Your customers aren’t stupid, stop treating them like they are

Ammo Somal

Ammo Somal

Ammo is an engaging writer, researcher, and communicator, with a penchant for humor. Back in the UK, he worked in communications and creative for everything from insurance companies to video game festivals. Ammo’s skills as a content/multimedia coordinator have been honed through creating and managing content and planning multiple editorial ventures.

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There have been many, many examples of tone-deaf, terrible marketing recently, and it’s annoyed us to no end. If we feel that way, how do you think consumers feel?

In consumer marketing, what’s worse than a condescending or tone-deaf ad? Not many things, that’s for sure. We’ve all been there. You see some poorly thought out content online and think to yourself, “This can’t be real, are they serious?” So you investigate a little further, click the link, maybe browse the comment section to see if other people are on your wavelength. Oh, they totally are. The result? You’ve just fallen into the funnel — you better hope you didn’t engage enough for more sponsored posts to follow you for the next three months. This assumption that consumers will blindly buy anything also extends to other types of advertising — does Kim Kardashian West use the $20 shampoo she promotes? Hell no. Are meal suppressant lollipops responsible for her flat tummy? As if. You’re not falling for it.

If you think about why a particular ad irked you, it’s likely because it was patronizing, false-hearted, or obnoxious. The photo or video was probably super bait-y, with no clear message. The copy may as well have said, “Just buy me, stupid.” Sure, the brand’s digital marketing team is excited because engagement on these posts is probably through the roof. The problem is that most brands don’t realize “all attention is good attention” isn’t true. Brands that are looking to build customer loyalty need to start doing one thing—listening!

Today, fake news, shameless product placements, and shallow scandals flood social media feeds. So much so that it puts customers on the defensive, automatically distrusting branded content — they want to see it to believe it. If they don’t get the answers they’re looking for, you best believe they’ll Google it and call you out later (Pro tip: bad reviews will outlive you).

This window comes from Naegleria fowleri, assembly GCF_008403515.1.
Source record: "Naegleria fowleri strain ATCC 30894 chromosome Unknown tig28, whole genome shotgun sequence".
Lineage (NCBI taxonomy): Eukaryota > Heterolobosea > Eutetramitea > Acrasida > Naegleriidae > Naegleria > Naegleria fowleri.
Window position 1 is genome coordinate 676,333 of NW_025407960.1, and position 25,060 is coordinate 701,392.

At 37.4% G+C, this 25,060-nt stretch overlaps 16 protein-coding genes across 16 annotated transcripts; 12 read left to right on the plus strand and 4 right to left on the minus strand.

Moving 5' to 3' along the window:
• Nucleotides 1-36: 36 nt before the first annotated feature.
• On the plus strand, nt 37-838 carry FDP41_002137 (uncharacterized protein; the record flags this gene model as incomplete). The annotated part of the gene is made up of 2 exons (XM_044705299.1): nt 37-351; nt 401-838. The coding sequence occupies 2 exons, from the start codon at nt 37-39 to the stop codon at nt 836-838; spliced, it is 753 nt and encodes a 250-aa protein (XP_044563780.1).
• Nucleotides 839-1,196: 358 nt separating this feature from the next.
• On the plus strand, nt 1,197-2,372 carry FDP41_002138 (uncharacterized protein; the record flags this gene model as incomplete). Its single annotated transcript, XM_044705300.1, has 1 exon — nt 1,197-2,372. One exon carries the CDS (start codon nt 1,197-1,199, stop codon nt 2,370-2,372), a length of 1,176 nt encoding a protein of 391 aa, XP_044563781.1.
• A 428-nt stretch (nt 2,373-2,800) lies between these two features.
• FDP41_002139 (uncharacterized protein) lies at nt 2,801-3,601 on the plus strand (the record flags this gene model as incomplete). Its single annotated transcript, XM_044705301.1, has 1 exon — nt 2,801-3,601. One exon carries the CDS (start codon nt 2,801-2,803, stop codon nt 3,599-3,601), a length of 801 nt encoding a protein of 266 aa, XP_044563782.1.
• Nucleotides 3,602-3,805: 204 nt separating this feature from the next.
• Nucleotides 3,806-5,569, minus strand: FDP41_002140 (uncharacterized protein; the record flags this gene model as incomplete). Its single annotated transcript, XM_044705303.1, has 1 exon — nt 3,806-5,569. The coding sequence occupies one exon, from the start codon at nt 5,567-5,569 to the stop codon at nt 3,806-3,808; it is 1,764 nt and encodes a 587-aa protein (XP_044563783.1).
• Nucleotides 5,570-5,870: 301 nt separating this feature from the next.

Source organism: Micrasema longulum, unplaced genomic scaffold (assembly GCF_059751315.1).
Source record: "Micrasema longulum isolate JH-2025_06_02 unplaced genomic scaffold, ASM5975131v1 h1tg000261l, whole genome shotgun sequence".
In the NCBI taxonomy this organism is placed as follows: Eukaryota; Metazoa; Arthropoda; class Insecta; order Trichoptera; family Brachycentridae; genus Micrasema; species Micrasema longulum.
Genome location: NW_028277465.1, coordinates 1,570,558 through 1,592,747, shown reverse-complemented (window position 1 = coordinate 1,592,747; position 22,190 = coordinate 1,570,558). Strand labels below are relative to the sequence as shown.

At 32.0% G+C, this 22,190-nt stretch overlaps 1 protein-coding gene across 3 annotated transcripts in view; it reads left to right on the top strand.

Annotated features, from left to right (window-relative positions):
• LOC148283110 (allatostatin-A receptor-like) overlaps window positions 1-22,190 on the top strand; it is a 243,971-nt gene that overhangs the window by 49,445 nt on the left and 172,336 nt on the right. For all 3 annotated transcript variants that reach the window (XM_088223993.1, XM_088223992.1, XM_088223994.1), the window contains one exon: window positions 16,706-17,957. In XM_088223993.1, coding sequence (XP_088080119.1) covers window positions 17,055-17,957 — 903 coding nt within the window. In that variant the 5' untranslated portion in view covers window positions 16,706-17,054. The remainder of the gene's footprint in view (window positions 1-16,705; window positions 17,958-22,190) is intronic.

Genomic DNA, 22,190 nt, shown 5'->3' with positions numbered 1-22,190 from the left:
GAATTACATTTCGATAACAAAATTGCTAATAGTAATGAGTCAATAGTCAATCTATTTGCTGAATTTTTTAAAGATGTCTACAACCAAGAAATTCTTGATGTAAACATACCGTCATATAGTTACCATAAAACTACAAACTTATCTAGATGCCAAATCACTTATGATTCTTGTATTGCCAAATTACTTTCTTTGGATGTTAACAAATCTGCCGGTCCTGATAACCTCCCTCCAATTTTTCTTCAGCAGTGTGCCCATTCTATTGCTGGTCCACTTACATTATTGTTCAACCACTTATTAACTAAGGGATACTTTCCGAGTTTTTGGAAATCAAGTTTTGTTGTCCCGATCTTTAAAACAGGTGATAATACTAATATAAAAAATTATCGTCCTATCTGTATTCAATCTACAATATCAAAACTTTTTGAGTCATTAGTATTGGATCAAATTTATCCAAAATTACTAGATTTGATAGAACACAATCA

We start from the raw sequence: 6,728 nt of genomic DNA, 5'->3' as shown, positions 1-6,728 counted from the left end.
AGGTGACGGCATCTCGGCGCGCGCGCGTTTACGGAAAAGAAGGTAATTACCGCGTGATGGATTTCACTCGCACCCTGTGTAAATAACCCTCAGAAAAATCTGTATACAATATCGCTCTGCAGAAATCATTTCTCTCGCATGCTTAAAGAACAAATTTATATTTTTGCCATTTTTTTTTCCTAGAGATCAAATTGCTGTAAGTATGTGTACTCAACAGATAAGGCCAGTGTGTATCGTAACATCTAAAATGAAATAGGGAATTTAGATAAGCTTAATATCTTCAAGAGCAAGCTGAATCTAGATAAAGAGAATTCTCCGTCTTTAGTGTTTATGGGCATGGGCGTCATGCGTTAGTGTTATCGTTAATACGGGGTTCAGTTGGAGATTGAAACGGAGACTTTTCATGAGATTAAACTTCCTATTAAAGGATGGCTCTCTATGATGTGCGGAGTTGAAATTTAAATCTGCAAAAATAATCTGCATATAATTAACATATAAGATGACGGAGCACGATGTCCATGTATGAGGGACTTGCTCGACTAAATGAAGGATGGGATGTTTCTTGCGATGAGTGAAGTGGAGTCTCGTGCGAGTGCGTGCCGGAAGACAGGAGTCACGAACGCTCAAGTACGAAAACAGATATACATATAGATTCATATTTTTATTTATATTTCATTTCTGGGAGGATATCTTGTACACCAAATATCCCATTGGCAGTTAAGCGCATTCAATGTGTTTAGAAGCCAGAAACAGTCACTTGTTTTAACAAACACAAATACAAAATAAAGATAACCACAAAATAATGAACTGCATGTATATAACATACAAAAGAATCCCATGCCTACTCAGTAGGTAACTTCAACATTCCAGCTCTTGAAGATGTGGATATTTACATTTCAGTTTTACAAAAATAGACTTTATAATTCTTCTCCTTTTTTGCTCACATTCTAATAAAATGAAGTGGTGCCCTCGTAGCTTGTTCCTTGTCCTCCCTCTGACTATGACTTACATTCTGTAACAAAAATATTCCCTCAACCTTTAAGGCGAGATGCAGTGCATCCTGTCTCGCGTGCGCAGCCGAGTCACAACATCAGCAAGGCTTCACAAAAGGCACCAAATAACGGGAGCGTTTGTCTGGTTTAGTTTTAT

Customers love authentic brands, brands that listen to what they need, make them feel smart and empowered. The consumer of the social era buys from businesses that make them feel good and add value to their lives — definitely not those that make them feel stupid or inadequate. It’s the age of the informed customer; they’re clued up. There’s a wealth of information for them to turn to if there’s something they don’t know. 
Customers are talking, and it’s time to hear them. Below are three simple ways to stop the BS and earn positive engagement online.

Ditch the sugar-coated messaging

First thing’s first, you have to get the messaging right. There’s a difference between simple, tight-focused messaging versus cliche-ridden jargon that dances around what the customer needs to know. Overly-sales-y messaging tells your customers that you’re not giving them credit to think for themselves. It tells them that you don’t believe they’re capable of connecting the dots and seeing the bigger picture. So strip the BS messaging about your brand and focus on what your product/service does for them.

On the other hand, while it’s essential to keep your messaging tight, make sure you’re always giving enough context. Where there’s ambiguity, there’s a risk misinterpretation. So what does that look like? Let’s say that you’re a real estate legal firm writing social ads. Your copy and media need to strike that balance between establishing your brand as an authority on the subject, while being accessible to non-lawyers, and at the same time not making them feel that you’re selling “lawyers for dumb-dumbs.” It might seem like a delicate balance — that’s because it is. How about copy that reads like: “We handle the paperwork. You handle getting the kids to help with packing.” It conveys that what they’re doing is just as important as what you are and that you’re working together as a team.